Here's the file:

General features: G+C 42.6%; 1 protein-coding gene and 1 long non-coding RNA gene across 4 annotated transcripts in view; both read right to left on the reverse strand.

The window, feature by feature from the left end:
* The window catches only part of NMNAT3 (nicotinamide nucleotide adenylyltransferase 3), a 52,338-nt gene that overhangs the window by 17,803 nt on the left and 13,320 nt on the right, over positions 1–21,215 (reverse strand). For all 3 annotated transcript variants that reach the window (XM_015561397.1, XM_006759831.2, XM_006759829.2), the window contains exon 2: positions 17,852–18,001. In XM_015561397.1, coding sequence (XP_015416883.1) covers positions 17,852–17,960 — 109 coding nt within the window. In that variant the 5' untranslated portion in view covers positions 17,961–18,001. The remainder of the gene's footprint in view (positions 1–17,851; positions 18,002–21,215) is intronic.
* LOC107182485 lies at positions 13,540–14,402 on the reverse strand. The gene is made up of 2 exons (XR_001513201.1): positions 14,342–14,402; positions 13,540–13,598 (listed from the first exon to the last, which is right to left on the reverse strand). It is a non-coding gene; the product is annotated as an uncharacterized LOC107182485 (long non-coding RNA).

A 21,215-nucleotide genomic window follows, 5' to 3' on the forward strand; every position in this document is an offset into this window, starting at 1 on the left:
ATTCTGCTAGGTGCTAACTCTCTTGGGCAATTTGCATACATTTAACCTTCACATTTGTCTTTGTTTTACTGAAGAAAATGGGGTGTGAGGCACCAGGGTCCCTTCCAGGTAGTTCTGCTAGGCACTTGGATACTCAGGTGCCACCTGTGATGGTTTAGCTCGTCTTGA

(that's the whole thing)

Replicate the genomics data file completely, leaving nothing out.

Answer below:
General features: G+C 42.6%; 1 protein-coding gene and 1 long non-coding RNA gene across 4 annotated transcripts in view; both read right to left on the reverse strand.

The window, feature by feature from the left end:
* The window catches only part of NMNAT3 (nicotinamide nucleotide adenylyltransferase 3), a 52,338-nt gene that overhangs the window by 17,803 nt on the left and 13,320 nt on the right, over positions 1–21,215 (reverse strand). For all 3 annotated transcript variants that reach the window (XM_015561397.1, XM_006759831.2, XM_006759829.2), the window contains exon 2: positions 17,852–18,001. In XM_015561397.1, coding sequence (XP_015416883.1) covers positions 17,852–17,960 — 109 coding nt within the window. In that variant the 5' untranslated portion in view covers positions 17,961–18,001. The remainder of the gene's footprint in view (positions 1–17,851; positions 18,002–21,215) is intronic.
* LOC107182485 lies at positions 13,540–14,402 on the reverse strand. The gene is made up of 2 exons (XR_001513201.1): positions 14,342–14,402; positions 13,540–13,598 (listed from the first exon to the last, which is right to left on the reverse strand). It is a non-coding gene; the product is annotated as an uncharacterized LOC107182485 (long non-coding RNA).

A 21,215-nucleotide genomic window follows, 5' to 3' on the forward strand; every position in this document is an offset into this window, starting at 1 on the left:
ATTCTGCTAGGTGCTAACTCTCTTGGGCAATTTGCATACATTTAACCTTCACATTTGTCTTTGTTTTACTGAAGAAAATGGGGTGTGAGGCACCAGGGTCCCTTCCAGGTAGTTCTGCTAGGCACTTGGATACTCAGGTGCCACCTGTGATGGTTTAGCTCGTCTTGA